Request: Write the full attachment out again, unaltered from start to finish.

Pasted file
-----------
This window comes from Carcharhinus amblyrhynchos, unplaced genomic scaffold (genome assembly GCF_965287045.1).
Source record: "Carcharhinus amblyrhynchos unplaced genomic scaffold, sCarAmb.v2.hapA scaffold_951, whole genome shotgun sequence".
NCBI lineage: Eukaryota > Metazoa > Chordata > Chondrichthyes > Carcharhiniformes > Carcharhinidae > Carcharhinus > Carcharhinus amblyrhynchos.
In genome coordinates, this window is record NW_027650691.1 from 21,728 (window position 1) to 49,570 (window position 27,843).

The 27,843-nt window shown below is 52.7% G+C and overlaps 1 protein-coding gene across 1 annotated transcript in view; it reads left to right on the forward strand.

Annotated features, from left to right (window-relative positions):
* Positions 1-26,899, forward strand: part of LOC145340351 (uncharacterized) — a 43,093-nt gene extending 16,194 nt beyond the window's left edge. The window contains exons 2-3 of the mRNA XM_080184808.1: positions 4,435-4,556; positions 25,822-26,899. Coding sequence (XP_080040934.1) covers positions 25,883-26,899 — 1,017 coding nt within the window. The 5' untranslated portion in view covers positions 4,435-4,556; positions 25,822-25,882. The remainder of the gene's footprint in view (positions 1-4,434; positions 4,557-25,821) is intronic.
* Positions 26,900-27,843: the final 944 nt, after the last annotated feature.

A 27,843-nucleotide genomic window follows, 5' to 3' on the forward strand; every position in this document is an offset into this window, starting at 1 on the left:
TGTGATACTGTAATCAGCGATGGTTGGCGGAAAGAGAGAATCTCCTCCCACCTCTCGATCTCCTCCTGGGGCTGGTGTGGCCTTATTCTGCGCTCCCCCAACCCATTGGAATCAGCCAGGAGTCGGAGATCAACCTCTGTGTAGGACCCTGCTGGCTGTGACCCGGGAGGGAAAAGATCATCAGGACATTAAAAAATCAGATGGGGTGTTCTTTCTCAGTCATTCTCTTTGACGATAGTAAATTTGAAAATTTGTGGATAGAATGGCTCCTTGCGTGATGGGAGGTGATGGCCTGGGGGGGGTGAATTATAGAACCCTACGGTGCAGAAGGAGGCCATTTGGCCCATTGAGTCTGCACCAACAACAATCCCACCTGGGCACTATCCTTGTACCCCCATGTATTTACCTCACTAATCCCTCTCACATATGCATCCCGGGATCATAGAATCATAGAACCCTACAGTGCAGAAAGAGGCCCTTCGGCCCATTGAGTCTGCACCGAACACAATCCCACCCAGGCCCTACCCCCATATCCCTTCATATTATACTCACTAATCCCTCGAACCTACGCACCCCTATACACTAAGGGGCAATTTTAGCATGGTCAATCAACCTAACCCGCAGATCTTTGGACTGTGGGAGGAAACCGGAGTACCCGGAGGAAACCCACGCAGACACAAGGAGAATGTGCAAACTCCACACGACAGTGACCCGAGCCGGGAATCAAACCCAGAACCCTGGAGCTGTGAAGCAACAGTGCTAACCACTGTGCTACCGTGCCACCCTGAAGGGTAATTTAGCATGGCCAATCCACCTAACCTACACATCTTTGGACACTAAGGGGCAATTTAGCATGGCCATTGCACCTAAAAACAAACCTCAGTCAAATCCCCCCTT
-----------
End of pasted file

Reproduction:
This window comes from Carcharhinus amblyrhynchos, unplaced genomic scaffold (genome assembly GCF_965287045.1).
Source record: "Carcharhinus amblyrhynchos unplaced genomic scaffold, sCarAmb.v2.hapA scaffold_951, whole genome shotgun sequence".
NCBI lineage: Eukaryota > Metazoa > Chordata > Chondrichthyes > Carcharhiniformes > Carcharhinidae > Carcharhinus > Carcharhinus amblyrhynchos.
In genome coordinates, this window is record NW_027650691.1 from 21,728 (window position 1) to 49,570 (window position 27,843).

The 27,843-nt window shown below is 52.7% G+C and overlaps 1 protein-coding gene across 1 annotated transcript in view; it reads left to right on the forward strand.

Annotated features, from left to right (window-relative positions):
* Positions 1-26,899, forward strand: part of LOC145340351 (uncharacterized) — a 43,093-nt gene extending 16,194 nt beyond the window's left edge. The window contains exons 2-3 of the mRNA XM_080184808.1: positions 4,435-4,556; positions 25,822-26,899. Coding sequence (XP_080040934.1) covers positions 25,883-26,899 — 1,017 coding nt within the window. The 5' untranslated portion in view covers positions 4,435-4,556; positions 25,822-25,882. The remainder of the gene's footprint in view (positions 1-4,434; positions 4,557-25,821) is intronic.
* Positions 26,900-27,843: the final 944 nt, after the last annotated feature.

A 27,843-nucleotide genomic window follows, 5' to 3' on the forward strand; every position in this document is an offset into this window, starting at 1 on the left:
TGTGATACTGTAATCAGCGATGGTTGGCGGAAAGAGAGAATCTCCTCCCACCTCTCGATCTCCTCCTGGGGCTGGTGTGGCCTTATTCTGCGCTCCCCCAACCCATTGGAATCAGCCAGGAGTCGGAGATCAACCTCTGTGTAGGACCCTGCTGGCTGTGACCCGGGAGGGAAAAGATCATCAGGACATTAAAAAATCAGATGGGGTGTTCTTTCTCAGTCATTCTCTTTGACGATAGTAAATTTGAAAATTTGTGGATAGAATGGCTCCTTGCGTGATGGGAGGTGATGGCCTGGGGGGGGTGAATTATAGAACCCTACGGTGCAGAAGGAGGCCATTTGGCCCATTGAGTCTGCACCAACAACAATCCCACCTGGGCACTATCCTTGTACCCCCATGTATTTACCTCACTAATCCCTCTCACATATGCATCCCGGGATCATAGAATCATAGAACCCTACAGTGCAGAAAGAGGCCCTTCGGCCCATTGAGTCTGCACCGAACACAATCCCACCCAGGCCCTACCCCCATATCCCTTCATATTATACTCACTAATCCCTCGAACCTACGCACCCCTATACACTAAGGGGCAATTTTAGCATGGTCAATCAACCTAACCCGCAGATCTTTGGACTGTGGGAGGAAACCGGAGTACCCGGAGGAAACCCACGCAGACACAAGGAGAATGTGCAAACTCCACACGACAGTGACCCGAGCCGGGAATCAAACCCAGAACCCTGGAGCTGTGAAGCAACAGTGCTAACCACTGTGCTACCGTGCCACCCTGAAGGGTAATTTAGCATGGCCAATCCACCTAACCTACACATCTTTGGACACTAAGGGGCAATTTAGCATGGCCATTGCACCTAAAAACAAACCTCAGTCAAATCCCCCCTT